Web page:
Posted by News Express | 22 September 2019 | 732 times
President Buhari shares paternity with Paul Biya of Cameroon in leadership style. Both men are joined by the umbilicus of repression and abrasion.
In 2010, Bertrand Teyou, an author, was sentenced to two years’ imprisonment for insulting the wife of the president, Chantal Biya. The Cameroonian government filed charges against him for this spectacular reason.
Under Biya, Southern Cameroon has become the scene of a volcanic crisis – killings, illegal detentions and arrests. Specifically, the government is zeroing in on dissenting voices in effecting these violations.
I think, the situation is much more execrable in Nigeria than in Cameroon.
Amnesty International encapsulates it in these words: “The human rights situation in Nigeria is marked by serious human rights violations such as extrajudicial executions, arbitrary arrests and detentions, torture and other ill-treatment, enforced disappearances, violence against women and girls, restrictions on the rights to freedom of expression, association and peaceful assembly, mass forced evictions, environmental pollution and lack of accountability for human rights violations and abuses.”
As a matter of fact, the Buhari government has racked up egregious human rights records more than any other administration before it. In 2017, the US Department of State released a convicting exposition on this villainy.
“Impunity remained widespread at all levels of government. The government did not adequately investigate or prosecute most of the major outstanding allegations of human rights violations by the security forces or the majority of cases of police or military extortion or other abuse of power,” it said.
“Authorities generally did not hold police, military, or other security force personnel accountable for the use of excessive or deadly force or for the deaths of persons in custody. State and federal panels of inquiry investigating suspicious deaths generally did not make their findings public.”
I have studied the charges levelled against Omoyele Sowore, publisher of Sahara Reporters, and they ossify my position that the gentleman is being put through a mill of thistles and thorns for being a relentless critic of the administration.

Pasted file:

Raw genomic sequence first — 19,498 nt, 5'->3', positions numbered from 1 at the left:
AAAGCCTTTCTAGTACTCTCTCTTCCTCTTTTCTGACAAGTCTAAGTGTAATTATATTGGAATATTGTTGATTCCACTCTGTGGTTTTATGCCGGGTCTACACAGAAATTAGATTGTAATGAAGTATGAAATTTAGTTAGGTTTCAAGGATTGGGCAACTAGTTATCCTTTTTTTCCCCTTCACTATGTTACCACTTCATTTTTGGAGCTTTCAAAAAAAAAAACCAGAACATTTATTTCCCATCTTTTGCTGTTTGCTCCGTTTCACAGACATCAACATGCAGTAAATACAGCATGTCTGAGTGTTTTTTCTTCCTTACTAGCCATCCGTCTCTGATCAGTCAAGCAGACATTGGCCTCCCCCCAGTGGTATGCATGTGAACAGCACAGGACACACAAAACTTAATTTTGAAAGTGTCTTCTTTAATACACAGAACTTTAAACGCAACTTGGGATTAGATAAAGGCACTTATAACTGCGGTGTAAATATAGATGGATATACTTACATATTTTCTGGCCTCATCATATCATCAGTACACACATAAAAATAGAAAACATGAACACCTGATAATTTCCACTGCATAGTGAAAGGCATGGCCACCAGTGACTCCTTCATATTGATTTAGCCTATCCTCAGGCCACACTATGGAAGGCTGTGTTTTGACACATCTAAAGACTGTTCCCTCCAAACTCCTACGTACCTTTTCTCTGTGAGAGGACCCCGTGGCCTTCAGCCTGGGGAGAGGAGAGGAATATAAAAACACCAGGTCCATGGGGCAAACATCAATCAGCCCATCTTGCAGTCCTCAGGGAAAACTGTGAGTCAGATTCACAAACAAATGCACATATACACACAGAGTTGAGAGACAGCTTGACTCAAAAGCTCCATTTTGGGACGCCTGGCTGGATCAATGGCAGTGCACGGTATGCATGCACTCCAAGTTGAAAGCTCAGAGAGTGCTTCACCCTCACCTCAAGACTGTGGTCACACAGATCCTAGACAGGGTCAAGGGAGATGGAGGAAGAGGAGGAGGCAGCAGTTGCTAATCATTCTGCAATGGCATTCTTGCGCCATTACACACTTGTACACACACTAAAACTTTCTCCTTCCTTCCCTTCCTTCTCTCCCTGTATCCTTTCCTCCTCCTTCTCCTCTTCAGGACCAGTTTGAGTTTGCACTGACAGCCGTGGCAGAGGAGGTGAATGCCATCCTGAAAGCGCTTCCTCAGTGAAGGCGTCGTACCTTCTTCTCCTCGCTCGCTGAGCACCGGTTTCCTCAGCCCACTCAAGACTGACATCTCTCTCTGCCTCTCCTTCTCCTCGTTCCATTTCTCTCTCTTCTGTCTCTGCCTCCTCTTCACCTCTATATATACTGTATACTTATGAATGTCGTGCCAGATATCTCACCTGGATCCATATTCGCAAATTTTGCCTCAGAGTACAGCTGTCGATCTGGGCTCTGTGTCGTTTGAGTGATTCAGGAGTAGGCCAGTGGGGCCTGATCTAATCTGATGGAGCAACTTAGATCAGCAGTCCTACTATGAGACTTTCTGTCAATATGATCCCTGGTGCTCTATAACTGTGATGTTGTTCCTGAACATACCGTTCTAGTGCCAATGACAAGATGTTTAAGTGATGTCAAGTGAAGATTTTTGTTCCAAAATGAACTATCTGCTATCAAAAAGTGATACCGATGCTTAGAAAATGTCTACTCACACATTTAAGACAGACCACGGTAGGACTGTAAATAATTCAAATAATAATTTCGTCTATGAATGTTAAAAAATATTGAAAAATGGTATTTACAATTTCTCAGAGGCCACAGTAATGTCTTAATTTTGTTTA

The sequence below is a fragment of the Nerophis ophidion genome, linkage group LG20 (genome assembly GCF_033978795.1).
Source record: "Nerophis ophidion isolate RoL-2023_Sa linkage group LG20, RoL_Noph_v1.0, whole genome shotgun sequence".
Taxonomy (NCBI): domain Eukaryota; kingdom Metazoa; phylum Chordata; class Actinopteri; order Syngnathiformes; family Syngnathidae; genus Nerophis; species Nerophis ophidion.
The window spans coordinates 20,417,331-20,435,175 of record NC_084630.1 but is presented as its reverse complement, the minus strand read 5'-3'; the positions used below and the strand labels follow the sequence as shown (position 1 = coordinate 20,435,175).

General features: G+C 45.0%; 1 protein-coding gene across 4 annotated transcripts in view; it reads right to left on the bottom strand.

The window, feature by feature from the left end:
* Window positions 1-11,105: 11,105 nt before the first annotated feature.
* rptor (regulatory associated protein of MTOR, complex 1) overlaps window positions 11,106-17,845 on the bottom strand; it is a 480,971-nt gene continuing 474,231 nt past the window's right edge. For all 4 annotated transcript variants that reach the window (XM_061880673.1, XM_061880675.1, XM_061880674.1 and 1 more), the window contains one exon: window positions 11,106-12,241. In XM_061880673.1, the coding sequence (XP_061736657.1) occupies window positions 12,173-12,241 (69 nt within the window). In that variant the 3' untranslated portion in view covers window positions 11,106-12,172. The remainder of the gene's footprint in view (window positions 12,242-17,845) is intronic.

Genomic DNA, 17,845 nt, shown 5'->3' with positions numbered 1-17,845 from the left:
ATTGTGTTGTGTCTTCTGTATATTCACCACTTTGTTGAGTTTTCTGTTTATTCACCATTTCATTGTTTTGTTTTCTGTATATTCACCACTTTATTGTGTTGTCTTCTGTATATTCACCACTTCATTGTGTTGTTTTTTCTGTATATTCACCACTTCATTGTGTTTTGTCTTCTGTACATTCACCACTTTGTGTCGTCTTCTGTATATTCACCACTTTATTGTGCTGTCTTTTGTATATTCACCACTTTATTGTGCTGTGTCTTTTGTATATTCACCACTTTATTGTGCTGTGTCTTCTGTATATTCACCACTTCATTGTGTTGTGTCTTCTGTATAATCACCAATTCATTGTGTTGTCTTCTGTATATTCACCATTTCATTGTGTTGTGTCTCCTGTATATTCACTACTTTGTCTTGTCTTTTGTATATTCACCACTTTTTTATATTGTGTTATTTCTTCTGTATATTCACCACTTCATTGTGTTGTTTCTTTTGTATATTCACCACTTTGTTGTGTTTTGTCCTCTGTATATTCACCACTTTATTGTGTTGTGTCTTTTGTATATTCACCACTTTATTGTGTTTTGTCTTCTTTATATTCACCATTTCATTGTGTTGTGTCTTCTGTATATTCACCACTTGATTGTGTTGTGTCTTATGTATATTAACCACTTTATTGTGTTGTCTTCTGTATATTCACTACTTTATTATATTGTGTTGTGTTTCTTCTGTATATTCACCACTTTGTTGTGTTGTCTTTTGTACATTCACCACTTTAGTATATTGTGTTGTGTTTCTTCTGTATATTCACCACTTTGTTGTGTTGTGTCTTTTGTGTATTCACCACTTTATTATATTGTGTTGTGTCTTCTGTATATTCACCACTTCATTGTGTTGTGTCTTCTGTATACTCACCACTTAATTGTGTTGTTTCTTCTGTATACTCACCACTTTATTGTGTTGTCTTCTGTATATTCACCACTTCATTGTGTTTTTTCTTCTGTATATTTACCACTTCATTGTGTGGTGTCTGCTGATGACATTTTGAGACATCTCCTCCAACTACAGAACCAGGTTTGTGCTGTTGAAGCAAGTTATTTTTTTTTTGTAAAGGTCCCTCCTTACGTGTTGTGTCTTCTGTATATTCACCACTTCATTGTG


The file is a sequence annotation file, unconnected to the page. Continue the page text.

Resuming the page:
He is charged with “insulting” the president, and for transferring money from New York to Nigeria? What a phenomenal charge? Obviously, Sowore’s only crime is that he has a roaring voice which puts the foundations of Aso Rock to fright.
And does it mean words cannot change the General, but they get to him?
Really, the cyber-stalking law, by which Sowore is charged, was fashioned under President Jonathan. This was, perhaps, the former president’s response to social media criticism at the time. But the law, being defective, was never applied under him.
Former president Jonathan was vilified, abused and defamed, but not one Nigerian was incarcerated or charged with “treason”. In fact, in the north, coffins with photos and semblances of Jonathan were coursed through the streets by dissenters, but not a single protester was detained. And he was even stoned in Yola on his way to Taraba.
These were clearly grievous offences that are punishable by the law. But a democrat will see beyond an act and ask, “why is this happening? Why are citizens angry?”
Although Jonathan was not without freckles, he exercised his own brutish aspect with the clampdown on media organisations.
Really, only a non-performing government will be afraid of citizens’ protests or interpret civil actions as subversion. Only a failing administration will be extremely irritated by criticisms and divergent opinions.
In the case of Sowore, he has exercised himself in the discipline of civil opposition. He has only used his voice as a protected child of the Nigerian constitution.
Section 39(1) of the 1999 constitution establishes that “Every person shall be entitled to freedom of expression, including freedom to hold opinions and to receive and impart information without interference.”
This is the grundnorm to which all laws submit. This is the pillar on which our democracy is built.
The charges cannot stand.
But why do dictators rise in Africa?
It is because of the people, who do nothing; who enable them and who only pray for an end to their suffering.
•Fredrick, an Abuja-based media personality, tweets @FredrickNwabufo.
No comments yet. Be the first to post comment.